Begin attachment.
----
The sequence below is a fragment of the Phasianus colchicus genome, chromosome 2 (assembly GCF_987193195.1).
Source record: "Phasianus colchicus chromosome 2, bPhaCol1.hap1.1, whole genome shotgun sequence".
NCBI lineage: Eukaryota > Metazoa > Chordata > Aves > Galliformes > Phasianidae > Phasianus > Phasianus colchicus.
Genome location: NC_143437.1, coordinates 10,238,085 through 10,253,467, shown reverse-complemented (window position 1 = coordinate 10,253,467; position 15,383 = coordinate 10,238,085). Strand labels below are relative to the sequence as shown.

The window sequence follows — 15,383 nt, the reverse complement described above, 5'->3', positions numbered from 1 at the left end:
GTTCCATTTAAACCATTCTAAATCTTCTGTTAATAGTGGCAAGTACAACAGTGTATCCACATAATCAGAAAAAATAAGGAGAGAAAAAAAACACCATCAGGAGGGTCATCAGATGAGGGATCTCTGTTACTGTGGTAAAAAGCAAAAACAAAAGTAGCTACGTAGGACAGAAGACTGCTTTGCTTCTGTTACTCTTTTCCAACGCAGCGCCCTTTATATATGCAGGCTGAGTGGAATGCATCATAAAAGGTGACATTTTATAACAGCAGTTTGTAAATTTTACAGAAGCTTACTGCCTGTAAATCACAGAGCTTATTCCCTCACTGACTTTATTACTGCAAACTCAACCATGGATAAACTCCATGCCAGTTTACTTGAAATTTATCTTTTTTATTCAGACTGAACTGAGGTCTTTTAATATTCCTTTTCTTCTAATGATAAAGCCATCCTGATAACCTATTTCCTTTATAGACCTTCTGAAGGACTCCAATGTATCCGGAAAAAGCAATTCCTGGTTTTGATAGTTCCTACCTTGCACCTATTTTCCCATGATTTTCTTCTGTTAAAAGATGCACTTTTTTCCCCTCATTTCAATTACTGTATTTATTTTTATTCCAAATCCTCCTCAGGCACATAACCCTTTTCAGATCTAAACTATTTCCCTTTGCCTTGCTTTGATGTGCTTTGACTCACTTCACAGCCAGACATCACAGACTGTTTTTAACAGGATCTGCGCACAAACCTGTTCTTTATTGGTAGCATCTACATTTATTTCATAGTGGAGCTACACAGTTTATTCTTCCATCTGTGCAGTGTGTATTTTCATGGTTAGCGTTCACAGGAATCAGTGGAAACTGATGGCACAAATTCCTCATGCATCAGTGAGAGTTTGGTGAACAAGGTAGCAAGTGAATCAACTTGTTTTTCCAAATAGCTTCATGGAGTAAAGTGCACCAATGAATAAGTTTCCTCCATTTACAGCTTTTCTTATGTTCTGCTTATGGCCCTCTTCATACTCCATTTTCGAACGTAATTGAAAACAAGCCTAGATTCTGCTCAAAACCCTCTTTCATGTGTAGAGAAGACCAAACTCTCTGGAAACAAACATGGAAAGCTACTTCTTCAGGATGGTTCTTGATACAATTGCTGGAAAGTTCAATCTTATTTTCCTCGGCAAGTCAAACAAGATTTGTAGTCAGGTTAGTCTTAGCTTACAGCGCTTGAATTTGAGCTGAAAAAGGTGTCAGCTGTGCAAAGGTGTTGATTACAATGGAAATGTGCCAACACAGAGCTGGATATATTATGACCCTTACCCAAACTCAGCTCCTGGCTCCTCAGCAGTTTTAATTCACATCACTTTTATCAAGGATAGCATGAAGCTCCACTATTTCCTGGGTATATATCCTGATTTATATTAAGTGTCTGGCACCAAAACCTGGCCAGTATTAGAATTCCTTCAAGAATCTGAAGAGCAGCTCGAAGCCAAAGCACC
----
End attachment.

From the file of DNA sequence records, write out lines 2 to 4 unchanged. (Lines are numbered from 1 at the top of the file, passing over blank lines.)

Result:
Source record: "Phasianus colchicus chromosome 2, bPhaCol1.hap1.1, whole genome shotgun sequence".
NCBI lineage: Eukaryota > Metazoa > Chordata > Aves > Galliformes > Phasianidae > Phasianus > Phasianus colchicus.
Genome location: NC_143437.1, coordinates 10,238,085 through 10,253,467, shown reverse-complemented (window position 1 = coordinate 10,253,467; position 15,383 = coordinate 10,238,085). Strand labels below are relative to the sequence as shown.